I am a massive Stephen King fan. Pet Sematary is one of my favorite King novels & films. When I heard they were remaking this, I had the knee-jerk reaction that most of the internet had: “No! Hollywood is remaking yet another classic yet again instead of coming up with fresh ideas. Nothing is sacred!! There’s no way this will be better than the original.” Insert heavy sigh. Thankfully, most of my misgivings were laid to rest.
King novels sadly have a history of being poorly translated into films and series. I’m still mad about The Langoliers, Lawnmower Man, and Dreamcatcher. In 2017, they seemed to be on a roll with King films that appeased fans, including yours truly. We got movies that ranged from awesome to mediocre on the big and small screens. In the awesome category, we have the remake of It and Netflix‘s 1922.
Also on Netflix, Gerald’s Game was a small hit with critics and fans alike. The Dark Tower was more of a miss than a hit in the theaters, but I actually enjoyed it for what it was, even though it wasn’t faithful to the beloved series that brings the Kingverse together more than any of his other books. We also got Hulu’s Castle Rock in 2018, which is in production for Season 2.
The 2019 incarnation of arguably one of the best King flicks has some major changes, and, as usual, I will be giving you a relatively spoiler-free review. Jason Clarke (Brotherhood, Zero Dark Thirty) plays Louis Creed, a Boston MD who moves his wife Rachel (Amy Seimetz – The Killing, Alien: Covenant), young children Ellie and Gage, and the family cat, Church, to Maine to slow down and enjoy life away from hectic city life.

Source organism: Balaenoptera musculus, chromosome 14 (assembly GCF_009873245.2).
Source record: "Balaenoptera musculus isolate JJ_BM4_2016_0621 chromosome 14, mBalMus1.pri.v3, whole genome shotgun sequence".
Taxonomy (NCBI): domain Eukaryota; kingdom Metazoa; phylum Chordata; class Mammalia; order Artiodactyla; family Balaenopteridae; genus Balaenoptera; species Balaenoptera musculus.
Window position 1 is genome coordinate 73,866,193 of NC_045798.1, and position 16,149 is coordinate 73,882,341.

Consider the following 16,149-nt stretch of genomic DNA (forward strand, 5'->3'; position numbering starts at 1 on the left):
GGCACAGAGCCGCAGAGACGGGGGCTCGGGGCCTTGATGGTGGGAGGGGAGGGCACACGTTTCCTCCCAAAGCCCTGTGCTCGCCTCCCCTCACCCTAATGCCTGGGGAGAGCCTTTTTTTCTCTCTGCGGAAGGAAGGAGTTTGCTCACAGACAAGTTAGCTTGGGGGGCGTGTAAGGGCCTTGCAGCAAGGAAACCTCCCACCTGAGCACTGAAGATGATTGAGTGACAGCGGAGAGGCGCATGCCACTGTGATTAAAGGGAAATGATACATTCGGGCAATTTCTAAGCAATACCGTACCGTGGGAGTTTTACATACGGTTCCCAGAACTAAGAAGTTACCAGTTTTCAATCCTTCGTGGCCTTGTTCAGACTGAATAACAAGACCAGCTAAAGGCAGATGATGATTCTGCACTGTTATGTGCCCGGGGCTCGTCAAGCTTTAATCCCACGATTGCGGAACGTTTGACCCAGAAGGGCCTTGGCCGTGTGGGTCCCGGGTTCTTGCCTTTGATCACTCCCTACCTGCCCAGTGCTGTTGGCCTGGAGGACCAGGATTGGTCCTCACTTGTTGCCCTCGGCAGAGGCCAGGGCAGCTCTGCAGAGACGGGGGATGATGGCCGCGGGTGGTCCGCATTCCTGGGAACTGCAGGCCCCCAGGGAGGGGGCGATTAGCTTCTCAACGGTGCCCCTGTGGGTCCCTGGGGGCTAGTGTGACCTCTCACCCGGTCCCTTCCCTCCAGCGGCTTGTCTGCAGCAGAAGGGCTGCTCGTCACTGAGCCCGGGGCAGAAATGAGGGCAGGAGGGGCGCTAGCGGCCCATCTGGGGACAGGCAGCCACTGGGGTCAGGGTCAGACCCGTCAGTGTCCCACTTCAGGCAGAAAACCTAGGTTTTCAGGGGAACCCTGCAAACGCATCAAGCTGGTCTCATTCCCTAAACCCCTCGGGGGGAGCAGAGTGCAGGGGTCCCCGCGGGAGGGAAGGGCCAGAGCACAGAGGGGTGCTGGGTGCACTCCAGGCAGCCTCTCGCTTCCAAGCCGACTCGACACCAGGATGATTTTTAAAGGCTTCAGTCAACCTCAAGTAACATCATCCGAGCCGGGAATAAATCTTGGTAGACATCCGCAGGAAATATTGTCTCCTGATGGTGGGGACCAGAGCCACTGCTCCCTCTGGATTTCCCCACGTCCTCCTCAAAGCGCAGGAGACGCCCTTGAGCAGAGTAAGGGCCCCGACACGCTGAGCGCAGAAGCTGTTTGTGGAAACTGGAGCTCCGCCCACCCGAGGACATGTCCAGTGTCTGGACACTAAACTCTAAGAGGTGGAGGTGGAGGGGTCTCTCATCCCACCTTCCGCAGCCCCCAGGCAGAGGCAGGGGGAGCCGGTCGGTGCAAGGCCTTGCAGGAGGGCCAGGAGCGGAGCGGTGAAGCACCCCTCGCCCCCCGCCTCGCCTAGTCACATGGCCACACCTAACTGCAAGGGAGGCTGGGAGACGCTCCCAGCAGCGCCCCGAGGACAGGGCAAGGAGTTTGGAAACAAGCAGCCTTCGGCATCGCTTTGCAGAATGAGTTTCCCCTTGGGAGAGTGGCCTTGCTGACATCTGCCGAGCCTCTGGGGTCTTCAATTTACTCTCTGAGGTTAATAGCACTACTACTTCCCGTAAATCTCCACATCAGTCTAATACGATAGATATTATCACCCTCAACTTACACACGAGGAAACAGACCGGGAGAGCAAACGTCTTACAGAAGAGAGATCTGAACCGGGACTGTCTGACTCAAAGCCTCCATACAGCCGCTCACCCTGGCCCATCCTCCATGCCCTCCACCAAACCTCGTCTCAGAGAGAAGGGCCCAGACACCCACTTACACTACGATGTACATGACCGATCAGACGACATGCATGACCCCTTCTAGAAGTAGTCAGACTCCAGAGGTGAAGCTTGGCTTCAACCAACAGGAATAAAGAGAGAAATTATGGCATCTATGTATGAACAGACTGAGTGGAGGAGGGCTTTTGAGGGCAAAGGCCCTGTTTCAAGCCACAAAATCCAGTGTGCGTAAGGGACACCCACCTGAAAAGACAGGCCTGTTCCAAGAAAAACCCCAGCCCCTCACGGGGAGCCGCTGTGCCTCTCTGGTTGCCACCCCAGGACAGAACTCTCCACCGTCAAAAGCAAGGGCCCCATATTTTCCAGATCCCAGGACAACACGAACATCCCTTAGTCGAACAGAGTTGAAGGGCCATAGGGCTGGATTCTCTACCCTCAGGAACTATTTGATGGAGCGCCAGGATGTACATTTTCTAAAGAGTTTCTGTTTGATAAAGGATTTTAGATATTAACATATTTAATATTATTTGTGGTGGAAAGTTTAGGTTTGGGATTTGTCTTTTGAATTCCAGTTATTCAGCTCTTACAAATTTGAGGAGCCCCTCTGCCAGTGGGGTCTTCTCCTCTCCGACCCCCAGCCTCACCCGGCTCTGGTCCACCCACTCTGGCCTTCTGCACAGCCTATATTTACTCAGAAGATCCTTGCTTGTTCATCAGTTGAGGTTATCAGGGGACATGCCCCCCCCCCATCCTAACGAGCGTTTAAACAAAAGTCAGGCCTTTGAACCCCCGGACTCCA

While there, the Creeds meet a friendly widower and Maine native, Jud Crandall (the stellar John Lithgow), who instantly becomes taken with the family, especially Ellie.
The Creeds’ new country home is idyllic and charming… except for the ominous highway right next to it that has speeding semi trucks roaring by throughout the day. Oh, and the Creeds’ home also includes 50 acres of land, which happen to have a pet cemetery (spelled “Sematary” due to young children making the sign) in the woods as well as another unbeknownst to them – an Indian burial ground that has been blocked off by fallen trees.
I’ll stop here and say if you haven’t seen the 1989 Mary Lambert-directed movie with Dale Midkiff, Denise Crosby, and the remarkable Fred Gwynne as Louis & Rachel Creed and Jud, respectively, DO IT NOW. Seriously, you are doing yourself a disservice. The original has aged pretty well, and I still am creeped out by Zelda, Rachel’s bedridden sister who suffers from spinal meningitis.
Speaking of Zelda, I was pleasantly surprised with how she was portrayed in the new film. I actually wanted more of her. She’s still creepy and unnerving. They also made Church the cat more faithful to the book. In the ’89 film, Church is a British Blue, and while iconic, Church appears to be a Maine coon in the artwork of the 1st edition of the book, and so that’s what directors Dennis Widmyer and Kevin Kölsch decided he would be for their movie.